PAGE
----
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Six Must Reads for the CRE Industry Today (Oct. 11, 2021)

Private equity titans Henry Kravis and George Roberts are stepping down as co-CEOs of KKR. The New York Times does a deep dive of what the supply chain crisis looks like up close at the America’s ports. These are among today’s must reads from around the commercial real estate industry.

  1. KKR Co-CEOs Henry Kravis and George Roberts Step Down “Joe Bae and Scott Nuttall, who have served as the firm’s co-presidents since July 2017, will become co-CEOs, effective immediately, KKR said Monday. Messrs. Kravis and Roberts, first cousins who founded KKR with Jerome Kohlberg in 1976, will continue to serve as co-executive chairmen. Mr. Kohlberg died in 2015.” (The Wall Street Journal)
  2. A $40B Wall Of Hard-To-Refi Retail CMBS Coming Due “More than $40B in commercial mortgage-backed securities associated with retail properties is slated to come due over the next three years, hovering like a storm cloud over the asset class.” (Bisnow)
  3. ‘It’s Not Sustainable’: What America’s Port Crisis Looks Like Up Close “It has come to this in the Great Supply Chain Disruption: They are running out of places to put things at one of the largest ports in the United States. As major ports contend with a staggering pileup of cargo, what once seemed like a temporary phenomenon — a traffic jam that would eventually dissipate — is increasingly viewed as a new reality that could require a substantial refashioning of the world’s shipping infrastructure.” (The New York Times)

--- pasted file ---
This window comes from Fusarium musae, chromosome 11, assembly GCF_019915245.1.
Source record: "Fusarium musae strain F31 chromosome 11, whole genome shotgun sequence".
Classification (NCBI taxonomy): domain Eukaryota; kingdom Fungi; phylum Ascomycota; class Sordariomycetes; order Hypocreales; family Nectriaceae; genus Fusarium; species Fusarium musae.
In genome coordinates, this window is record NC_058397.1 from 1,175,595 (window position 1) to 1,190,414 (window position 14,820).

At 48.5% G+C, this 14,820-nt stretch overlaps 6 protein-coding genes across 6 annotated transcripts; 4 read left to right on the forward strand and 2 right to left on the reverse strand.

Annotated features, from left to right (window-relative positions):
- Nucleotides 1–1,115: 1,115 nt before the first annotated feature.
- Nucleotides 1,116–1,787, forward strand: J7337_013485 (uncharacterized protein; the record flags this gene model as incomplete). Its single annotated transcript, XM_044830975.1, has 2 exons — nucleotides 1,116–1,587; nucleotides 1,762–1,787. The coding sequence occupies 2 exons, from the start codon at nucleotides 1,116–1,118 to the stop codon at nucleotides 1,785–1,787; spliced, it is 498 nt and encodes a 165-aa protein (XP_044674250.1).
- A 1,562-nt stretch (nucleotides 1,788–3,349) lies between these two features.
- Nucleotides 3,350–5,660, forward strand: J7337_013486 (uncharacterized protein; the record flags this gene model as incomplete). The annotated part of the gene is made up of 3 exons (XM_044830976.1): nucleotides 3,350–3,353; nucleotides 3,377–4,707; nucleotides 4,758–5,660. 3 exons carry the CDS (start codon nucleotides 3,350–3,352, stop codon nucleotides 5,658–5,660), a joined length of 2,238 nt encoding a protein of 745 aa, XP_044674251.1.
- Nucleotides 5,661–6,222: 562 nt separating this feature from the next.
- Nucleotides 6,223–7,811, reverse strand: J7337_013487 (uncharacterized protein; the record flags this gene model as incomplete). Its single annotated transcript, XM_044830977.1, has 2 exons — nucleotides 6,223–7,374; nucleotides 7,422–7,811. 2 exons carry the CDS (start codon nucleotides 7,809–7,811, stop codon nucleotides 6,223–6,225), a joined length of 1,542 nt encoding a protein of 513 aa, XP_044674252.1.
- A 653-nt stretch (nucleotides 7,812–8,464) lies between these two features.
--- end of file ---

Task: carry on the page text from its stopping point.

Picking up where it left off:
4. Equus Acquires $1B-Plus Industrial Portfolio “Equus Capital Partners Ltd. has acquired a 7.3 million-square-foot, 74-property industrial portfolio in the Phoenix and Tucson metro areas for nearly $1.2 billion. The acquisition was made through Equus-sponsored value-added funds and a consortium of strategic co-investment partners.” (Commercial Property Executive)
  5. Mall Visits Declined In September, Interrupting Sector’s Recovery “The decline marks a continued interruption in the steady recovery the sector had enjoyed since the beginning of the year, which was driven by pent-up demand, the lifting of various COVID-related restrictions and the back-to-school shopping season.” (
  6. New York City Office Values Take $29B Hit, Comptroller Finds “New York City’s total office real estate stock dropped 17% in value this year, according to a state report released this week. Tax appraisals of the city’s office buildings for 2022 put the worth of this sector of the property market, which spans 464M SF, at $29B less than it was after last year’s appraisals, according to the Office of New York State Comptroller Thomas DiNapoli.” (Bisnow)
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